One circumstance in which abuse of process has been applied is where the litigation before the court is found to be in essence an attempt to relitigate a claim which the court has already determined.
As Goudge J.A.'s comments indicate, Canadian courts have applied the doctrine of abuse of process to preclude relitigation in circumstances where the strict requirements of issue estoppel (typically the privity/mutuality requirements) are not met, but where allowing the litigation to proceed would nonetheless violate such principles as judicial economy, consistency, finality and the integrity of the administration of justice. (See, for example, Franco v. White (2001), 53 O.R. (3d) 391 (C.A.); Bomac Construction Ltd. v. Stevenson,  5 W.W.R. 21 (Sask. C.A.); and Bjarnarson v. Government of Manitoba (1987), 38 D.L.R. (4th) 32 (Man. Q.B.), aff'd (1987), 21 C.P.C. (2d) 302 (Man. C.A.).) This has resulted in some criticism, on the ground that the doctrine of abuse of process by relitigation is in effect non-mutual issue estoppel by another name without the important qualifications recognized by the American courts as part and parcel of the general doctrine of non-mutual issue estoppel (Watson, supra, at pp. 624-25).
[Emphasis added by Arbour J.]
 As noted by the Supreme Court of Canada, abuse of process has been applied where the litigation that is before a court is in essence an attempt to relitigate a claim that the court has already determined. In this particular case, there has not been any finding by the Tax Court that the determinations made by the Minister were made within or after the expiration of the time period for doing so as provided in subsection 152(1.4) of the Act.
 In this case, the appeal of TSI (that had raised the claim that the determinations made by the Minister were statute-barred) was discontinued. The Tax Court judge found that the discontinuance of the appeal, as a result of the application of subsection 16.2(2) of the TCC Act, would mean that any issues that were raised in this appeal would be
“deemed to have been adjudicated and dismissed by the Court at the partnership level” (paragraph 52 of the reasons of the Tax Court judge).
 I am unable to agree with this interpretation of subsection 16.2(2) of the TCC Act. Section 16.2 of the TCC Act provides that:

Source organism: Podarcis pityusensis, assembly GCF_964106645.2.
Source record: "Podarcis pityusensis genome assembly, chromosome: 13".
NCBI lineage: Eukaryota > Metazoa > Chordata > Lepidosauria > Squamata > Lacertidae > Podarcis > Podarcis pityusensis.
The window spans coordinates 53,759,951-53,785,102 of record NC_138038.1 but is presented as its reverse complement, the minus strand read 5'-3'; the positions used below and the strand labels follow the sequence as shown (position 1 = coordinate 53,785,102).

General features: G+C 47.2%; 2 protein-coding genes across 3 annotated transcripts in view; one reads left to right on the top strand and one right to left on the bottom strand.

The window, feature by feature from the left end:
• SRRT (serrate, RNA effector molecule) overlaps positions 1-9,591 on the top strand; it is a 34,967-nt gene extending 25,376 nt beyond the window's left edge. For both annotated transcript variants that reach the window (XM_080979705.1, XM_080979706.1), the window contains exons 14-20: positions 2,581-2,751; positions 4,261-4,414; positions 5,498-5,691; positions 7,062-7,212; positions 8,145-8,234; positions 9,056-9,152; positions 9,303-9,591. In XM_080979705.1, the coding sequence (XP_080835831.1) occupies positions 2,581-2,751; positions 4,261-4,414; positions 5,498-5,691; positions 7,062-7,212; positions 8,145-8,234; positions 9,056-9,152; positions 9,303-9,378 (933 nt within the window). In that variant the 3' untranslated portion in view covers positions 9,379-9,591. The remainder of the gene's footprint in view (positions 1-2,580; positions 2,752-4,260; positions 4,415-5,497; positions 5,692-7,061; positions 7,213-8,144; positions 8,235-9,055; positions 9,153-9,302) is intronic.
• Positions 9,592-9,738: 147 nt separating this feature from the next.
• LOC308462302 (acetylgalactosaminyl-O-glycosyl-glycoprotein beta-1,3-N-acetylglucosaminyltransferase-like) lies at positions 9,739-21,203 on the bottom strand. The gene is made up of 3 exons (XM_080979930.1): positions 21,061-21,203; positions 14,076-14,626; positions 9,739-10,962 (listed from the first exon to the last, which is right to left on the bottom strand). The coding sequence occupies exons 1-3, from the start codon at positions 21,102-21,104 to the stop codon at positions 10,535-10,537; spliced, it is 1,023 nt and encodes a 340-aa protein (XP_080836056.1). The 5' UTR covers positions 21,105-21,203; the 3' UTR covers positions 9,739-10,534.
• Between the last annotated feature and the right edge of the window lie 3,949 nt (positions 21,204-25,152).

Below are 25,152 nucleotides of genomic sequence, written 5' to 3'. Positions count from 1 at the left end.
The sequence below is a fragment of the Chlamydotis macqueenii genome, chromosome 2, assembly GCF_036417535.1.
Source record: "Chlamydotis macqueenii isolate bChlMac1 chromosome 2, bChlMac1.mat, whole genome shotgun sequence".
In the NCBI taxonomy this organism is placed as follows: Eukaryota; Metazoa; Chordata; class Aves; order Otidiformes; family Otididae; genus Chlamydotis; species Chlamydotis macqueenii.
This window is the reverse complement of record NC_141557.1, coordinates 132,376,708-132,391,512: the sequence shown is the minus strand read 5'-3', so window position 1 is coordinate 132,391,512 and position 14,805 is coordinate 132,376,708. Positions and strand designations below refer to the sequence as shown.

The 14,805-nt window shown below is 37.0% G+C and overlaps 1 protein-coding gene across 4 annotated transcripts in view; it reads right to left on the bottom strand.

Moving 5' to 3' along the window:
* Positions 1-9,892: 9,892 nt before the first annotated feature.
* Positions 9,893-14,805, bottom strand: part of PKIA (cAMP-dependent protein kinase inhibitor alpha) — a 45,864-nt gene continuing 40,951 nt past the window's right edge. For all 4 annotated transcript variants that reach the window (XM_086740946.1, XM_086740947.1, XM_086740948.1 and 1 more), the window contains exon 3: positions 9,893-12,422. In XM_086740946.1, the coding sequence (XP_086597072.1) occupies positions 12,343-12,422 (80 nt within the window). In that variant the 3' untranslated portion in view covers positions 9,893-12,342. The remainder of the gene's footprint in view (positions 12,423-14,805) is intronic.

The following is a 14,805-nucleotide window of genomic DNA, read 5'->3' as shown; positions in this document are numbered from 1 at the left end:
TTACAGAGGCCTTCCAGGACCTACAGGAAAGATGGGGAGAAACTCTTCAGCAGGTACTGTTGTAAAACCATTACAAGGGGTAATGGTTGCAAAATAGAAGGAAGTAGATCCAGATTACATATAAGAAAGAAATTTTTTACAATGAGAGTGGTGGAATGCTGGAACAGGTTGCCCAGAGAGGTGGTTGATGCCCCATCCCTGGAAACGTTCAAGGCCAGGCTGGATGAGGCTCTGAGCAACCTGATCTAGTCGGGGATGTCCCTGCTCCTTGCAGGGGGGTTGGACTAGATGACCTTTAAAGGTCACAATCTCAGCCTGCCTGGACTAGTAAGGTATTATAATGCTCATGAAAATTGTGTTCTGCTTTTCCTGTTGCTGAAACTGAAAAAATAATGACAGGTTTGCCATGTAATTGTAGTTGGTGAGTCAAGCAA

16.2 (1) A party who instituted a proceeding in the Court may, at any time, discontinue that proceeding by written notice.
16.2 (1) La partie qui a engagé une procédure devant la Cour peut en tout temps s’en désister par avis écrit.
(2) Where a proceeding is discontinued under subsection (1), it is deemed to be dismissed as of the day on which the Court receives the written notice.
(2) Le désistement équivaut au rejet de la procédure en cause à la date à laquelle la Cour reçoit l’avis de désistement.
 This section simply provides that the appeal is deemed to be dismissed. It does not deem that any issues that were raised by the party who instituted the particular proceeding have been determined by the Tax Court. While the Tax Court judge referred to the decision of this Court in Scarola, in my view, this case does not support the position as taken by her. In Scarola, this Court noted that:
21 An appeal discontinued is, pursuant to subsection 16.2(2), an appeal dismissed. An appeal dismissed is an appeal disposed of, and an appeal which has been disposed of no longer exists: see Lehner v. M.N.R., 97 D.T.C. 5270, at page 5271 per Pratte J.A. (F.C.A.). Subsection 16.2(2) operates to turn the filing of a discontinuance into a constructive dismissal akin to an actual dismissal. In other words, the discontinuance of an appeal, as a result of that subsection, takes on all of the properties of a dismissal. It produces the same effect as a judgment of dismissal by the Court, albeit that effect is obtained by sheer operation of the legal fiction. In either case, the powers of the Court are spent: the decision maker is functus officio. A dismissal, deemed or actual, is a final determination which closes the matter, barring some vitiating circumstances such as fraud or some statutory authority allowing the decision maker to retain or recapture the lost authority.